Take On Payments, a blog sponsored by the Retail Payments Risk Forum of the Federal Reserve Bank of Atlanta, is intended to foster dialogue on emerging risks in retail payment systems and enhance collaborative efforts to improve risk detection and mitigation. We encourage your active participation in Take on Payments and look forward to collaborating with you.
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New Payments Chassis Could Undergird Consumer-Friendly Vehicles
Introducing the FedNow ServiceSM in a mid-August speech, Fed governor Lael Brainard said the Fed is "engaging directly with the fintech and software companies who provide customer-facing services that will help banks build innovative instant payment products to serve their communities."
This engagement is important because, like a car chassis that can support multiple models of cars (hatchback or sedan?), instant payments services like the Clearing House's RTP (from "real-time payments") and the planned FedNow Service are platforms that make it possible to develop a huge variety of new products and services.
The shape of these new payments offerings will be vital for efforts to provide access to all consumers and businesses. In a February speech, "The Digitalization of Payments and Currency: Some Issues for Consideration," Governor Brainard remarked about the potential for improving access: "The entrance of BigTech and FinTech into payments…has the potential to enhance financial inclusion by expanding the number and diversity of ways people gain access to financial services and by creating more consumer-friendly offerings."
One way to create such offerings is to investigate what consumers do now and then envision how that might change for the better. With Fed economists Fumiko Hayashi and Joanna Stavins, I recently shared some data about the experiences of consumers who could benefit from offerings built on a faster payments chassis. In the Federal Reserve series Consumer & Community Context, we reported data from several sources: the Federal Reserve Survey of Household Economics and Decisionmaking, the Federal Reserve Bank of Atlanta's 2019 Survey of Consumer Payment Choice and 2019 Diary of Consumer Payment Choice, and the Federal Deposit Insurance Corporation (FDIC) National Survey of Unbanked and Underbanked Households. All the data relate to the capacity to send and receive payments almost instantly.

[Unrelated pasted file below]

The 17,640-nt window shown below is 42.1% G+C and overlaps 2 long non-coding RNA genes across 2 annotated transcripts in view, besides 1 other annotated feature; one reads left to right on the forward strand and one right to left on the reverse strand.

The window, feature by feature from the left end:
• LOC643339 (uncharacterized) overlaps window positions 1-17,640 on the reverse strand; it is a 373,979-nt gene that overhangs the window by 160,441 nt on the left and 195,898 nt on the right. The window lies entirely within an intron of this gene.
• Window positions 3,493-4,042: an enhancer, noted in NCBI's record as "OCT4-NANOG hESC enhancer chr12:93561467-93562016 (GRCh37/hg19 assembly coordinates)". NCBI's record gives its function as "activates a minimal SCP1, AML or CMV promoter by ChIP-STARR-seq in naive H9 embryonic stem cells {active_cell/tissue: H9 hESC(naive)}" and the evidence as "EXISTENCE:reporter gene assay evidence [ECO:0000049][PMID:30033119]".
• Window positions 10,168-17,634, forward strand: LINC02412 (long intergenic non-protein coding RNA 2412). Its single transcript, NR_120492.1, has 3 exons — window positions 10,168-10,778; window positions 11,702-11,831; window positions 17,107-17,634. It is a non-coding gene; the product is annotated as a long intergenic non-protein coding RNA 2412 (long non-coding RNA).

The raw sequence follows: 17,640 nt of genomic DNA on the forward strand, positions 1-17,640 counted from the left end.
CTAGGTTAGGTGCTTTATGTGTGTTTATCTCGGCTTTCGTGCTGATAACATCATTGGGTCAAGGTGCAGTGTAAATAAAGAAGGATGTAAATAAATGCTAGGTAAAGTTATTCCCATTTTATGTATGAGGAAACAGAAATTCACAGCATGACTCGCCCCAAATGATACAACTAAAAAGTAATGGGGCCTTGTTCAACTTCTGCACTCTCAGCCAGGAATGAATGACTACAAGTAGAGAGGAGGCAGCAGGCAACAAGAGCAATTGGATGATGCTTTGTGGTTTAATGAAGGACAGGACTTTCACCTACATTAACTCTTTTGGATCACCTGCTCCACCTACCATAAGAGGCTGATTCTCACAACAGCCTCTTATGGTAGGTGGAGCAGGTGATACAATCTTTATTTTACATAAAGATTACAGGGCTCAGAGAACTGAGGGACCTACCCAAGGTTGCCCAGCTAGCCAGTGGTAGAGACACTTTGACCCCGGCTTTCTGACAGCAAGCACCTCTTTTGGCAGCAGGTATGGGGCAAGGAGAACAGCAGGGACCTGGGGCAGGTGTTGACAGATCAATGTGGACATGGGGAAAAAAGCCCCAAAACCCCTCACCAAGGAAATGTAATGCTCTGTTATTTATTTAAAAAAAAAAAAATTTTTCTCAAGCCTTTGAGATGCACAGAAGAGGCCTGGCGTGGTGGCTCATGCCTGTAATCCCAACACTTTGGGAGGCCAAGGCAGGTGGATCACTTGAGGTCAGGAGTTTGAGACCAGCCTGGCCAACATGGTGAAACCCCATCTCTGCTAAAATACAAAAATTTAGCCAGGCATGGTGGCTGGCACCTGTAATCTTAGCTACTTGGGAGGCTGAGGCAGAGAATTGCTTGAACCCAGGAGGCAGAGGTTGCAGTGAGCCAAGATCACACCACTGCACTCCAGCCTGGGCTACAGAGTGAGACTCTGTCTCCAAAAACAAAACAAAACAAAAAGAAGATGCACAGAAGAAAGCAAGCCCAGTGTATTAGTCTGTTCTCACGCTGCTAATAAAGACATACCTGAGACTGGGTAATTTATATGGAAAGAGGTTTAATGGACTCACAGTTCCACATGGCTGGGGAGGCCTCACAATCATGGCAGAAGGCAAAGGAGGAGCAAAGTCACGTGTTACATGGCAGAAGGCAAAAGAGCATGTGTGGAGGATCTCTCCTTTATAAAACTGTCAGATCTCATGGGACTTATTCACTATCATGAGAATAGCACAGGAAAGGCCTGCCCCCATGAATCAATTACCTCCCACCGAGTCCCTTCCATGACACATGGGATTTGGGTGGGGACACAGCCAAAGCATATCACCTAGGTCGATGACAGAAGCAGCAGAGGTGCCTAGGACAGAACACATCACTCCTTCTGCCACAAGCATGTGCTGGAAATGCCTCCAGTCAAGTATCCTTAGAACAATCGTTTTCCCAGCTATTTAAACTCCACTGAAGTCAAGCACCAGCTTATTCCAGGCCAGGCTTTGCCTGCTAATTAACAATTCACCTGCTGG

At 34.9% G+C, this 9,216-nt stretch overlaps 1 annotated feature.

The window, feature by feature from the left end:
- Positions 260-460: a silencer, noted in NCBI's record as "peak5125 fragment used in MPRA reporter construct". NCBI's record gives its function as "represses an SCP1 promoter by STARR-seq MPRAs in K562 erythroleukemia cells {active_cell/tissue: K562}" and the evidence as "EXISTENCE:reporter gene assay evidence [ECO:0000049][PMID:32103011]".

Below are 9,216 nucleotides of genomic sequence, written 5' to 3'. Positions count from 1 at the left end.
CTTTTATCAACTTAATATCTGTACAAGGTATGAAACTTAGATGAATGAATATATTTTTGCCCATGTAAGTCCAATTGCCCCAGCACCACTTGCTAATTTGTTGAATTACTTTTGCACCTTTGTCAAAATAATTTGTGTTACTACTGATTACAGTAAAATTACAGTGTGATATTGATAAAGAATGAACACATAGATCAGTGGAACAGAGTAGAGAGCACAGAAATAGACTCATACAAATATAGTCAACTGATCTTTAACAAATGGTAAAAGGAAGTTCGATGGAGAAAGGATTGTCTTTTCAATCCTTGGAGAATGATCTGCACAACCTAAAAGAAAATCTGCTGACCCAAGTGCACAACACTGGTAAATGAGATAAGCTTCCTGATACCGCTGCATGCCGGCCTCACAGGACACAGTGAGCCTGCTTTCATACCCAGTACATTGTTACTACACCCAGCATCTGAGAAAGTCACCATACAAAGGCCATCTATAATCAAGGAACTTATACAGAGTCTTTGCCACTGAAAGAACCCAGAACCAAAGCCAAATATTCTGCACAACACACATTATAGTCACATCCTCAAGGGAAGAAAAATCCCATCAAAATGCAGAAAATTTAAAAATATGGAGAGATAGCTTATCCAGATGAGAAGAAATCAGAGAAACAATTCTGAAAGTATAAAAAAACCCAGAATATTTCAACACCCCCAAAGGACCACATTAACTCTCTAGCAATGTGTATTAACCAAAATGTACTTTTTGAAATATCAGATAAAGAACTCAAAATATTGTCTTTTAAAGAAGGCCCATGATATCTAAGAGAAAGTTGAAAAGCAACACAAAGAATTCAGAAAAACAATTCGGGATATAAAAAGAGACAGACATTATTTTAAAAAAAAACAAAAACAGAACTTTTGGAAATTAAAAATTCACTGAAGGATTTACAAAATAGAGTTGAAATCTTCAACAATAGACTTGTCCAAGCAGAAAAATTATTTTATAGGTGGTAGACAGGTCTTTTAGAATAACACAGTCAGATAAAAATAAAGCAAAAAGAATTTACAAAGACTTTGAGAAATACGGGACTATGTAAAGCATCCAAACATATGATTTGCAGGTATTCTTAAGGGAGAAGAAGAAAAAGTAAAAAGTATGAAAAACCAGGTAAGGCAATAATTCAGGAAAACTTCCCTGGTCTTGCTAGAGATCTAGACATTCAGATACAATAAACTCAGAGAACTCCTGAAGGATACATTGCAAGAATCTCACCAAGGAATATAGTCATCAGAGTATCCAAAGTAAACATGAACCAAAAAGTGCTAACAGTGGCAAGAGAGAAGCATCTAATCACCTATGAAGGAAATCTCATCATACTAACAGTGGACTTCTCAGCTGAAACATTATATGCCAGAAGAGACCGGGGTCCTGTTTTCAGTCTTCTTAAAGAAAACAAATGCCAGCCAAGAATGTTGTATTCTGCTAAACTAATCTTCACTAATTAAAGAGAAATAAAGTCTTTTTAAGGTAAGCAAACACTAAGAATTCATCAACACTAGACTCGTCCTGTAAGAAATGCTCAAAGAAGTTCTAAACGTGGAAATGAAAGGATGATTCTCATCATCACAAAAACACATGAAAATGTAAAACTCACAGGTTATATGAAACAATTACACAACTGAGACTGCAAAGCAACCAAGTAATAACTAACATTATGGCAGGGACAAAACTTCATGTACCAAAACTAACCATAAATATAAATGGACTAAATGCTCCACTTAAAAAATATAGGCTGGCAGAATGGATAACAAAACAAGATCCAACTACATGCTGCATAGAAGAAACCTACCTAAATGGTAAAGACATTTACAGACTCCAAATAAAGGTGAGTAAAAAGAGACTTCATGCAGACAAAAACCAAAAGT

- Among consumers who overdrew their bank accounts, lower-income consumers were more likely to incur fees.
- Lower-income consumers were more likely to pay bills late and, when paying late, to be charged late fees by billers.
- Underbanked consumers whose income varied often or occasionally were more likely to report that they had trouble accessing funds due to delays in availability. Underbanked consumers are those who have used alternative financial services like payday loans or check-cashing services.
- Timing problems related to both receipts and payments could be making some consumers use high-cost alternative financial services.
Various factors may influence whether faster payments benefit everyone equally. That's why it's important to read the Federal Register notice, check out the Clearing House's RTP website, dive into the research, and imagine the possibilities inherent in the shape of payments products and services to come. Hatchback, sedan, or both?
You have a role in driving the outcome.